It was another solid quarter of growth for networking vendor F5, thanks in part to a strong showing in security.
F5 reported second quarter fiscal 2012 earnings late Wednesday with revenue coming in at $339.6 million, for a 22.4 percent year-over-year gain. Net income was reported at $68.6 million or $0.86 per share, up from $55.6 million or $0.68 per share for the second quarter of 2011. Moving forward, F5 provided revenue guidance for the third quarter of 2012 to be in the range of $350 to $355 million.
ADC’s push earnings higher
The bulk of F5’s revenues during the second quarter came from their core application delivery networking business, which contributed $333.1 million in revenue. Revenue from F5’s ARX File Virtualization business was $6.5 million. In terms of vertical market share, Telco represented 27 percent of total sales, financial services was 16 percent, technology 19 percent, and government 12 percent.
While F5’s technology at the top level is identified as being in the application delivery controller (ADC) space, it’s also used as a data center firewall. In January, F5’s ADC became certified as a firewall by testing vendor ICSA Labs.
“It’s very much a meaningful revenue contributor right now,” F5 CEO John McAdam said during the company’s earnings call. “I mean, we have won pretty significant deals and by significant — greater than $1 million in some cases.”
McAdam noted that for the seven-figure deals, F5 has competed against Check Point, Cisco and Juniper to win business.
In addition to taking aim at security, F5 has also recently accelerated their portfolio for enhanced performance. Earlier this month, F5 announced the VIPRION 4480 chassis which can deliver up to 320 gigabytes per second (Gbps) of Layer4 throughput and up to 80 Gbps of SSL throughput.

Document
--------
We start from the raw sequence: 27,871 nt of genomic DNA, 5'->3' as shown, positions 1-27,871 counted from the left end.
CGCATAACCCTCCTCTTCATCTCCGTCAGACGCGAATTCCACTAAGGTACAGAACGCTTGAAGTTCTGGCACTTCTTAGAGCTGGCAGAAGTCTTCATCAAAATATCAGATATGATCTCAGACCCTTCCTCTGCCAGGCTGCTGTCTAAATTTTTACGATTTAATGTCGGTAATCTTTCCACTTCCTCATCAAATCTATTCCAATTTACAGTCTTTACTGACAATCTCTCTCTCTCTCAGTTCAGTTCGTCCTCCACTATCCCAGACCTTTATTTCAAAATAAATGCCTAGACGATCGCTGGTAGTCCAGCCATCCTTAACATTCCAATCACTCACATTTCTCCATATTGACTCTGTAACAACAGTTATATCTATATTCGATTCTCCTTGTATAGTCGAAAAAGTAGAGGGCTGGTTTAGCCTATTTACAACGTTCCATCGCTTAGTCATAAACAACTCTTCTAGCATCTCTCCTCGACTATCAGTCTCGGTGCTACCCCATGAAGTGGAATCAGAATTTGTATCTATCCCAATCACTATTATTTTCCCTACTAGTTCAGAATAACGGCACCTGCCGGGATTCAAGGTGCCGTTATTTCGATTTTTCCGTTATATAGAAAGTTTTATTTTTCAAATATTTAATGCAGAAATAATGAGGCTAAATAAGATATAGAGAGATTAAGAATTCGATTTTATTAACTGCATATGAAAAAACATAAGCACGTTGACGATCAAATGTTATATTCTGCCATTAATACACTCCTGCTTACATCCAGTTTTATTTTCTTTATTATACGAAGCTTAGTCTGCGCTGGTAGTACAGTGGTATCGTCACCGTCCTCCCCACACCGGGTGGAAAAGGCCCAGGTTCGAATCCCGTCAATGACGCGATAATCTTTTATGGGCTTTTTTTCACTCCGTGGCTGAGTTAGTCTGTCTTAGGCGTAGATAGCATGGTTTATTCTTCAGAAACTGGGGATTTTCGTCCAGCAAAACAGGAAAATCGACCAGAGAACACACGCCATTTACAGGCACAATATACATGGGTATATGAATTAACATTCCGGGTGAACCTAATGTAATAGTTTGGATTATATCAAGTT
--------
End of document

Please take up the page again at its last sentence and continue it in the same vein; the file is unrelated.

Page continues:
F5’s VIPRION and Big-IP hardware appliances are all powered by their TMOS operating system, which is set for a major new release later this year. McAdam said that the new release will include deep packet inspection (DPI) functionality as well as a host of new security features and major enhancements for private and public cloud environments.
Software defined networking on the horizon
Another area that F5 is looking at is the possible integration with software defined networking (SDN) approaches like OpenFlow. With SDN, network traffic flows become programmable enabling full network virtualization. Other networking vendors including HP and Juniper have already publicly embraced the model.
“Internally, we have been working towards looking at how that could be adjacent or fit into our business,” Dan Matte, senior vice president of Marketing and Business Development at F5 said. “But in terms of the technology, we see a pretty good synergy with what we do and how that might fit that model, so we expect to work with that in the future to go forward.”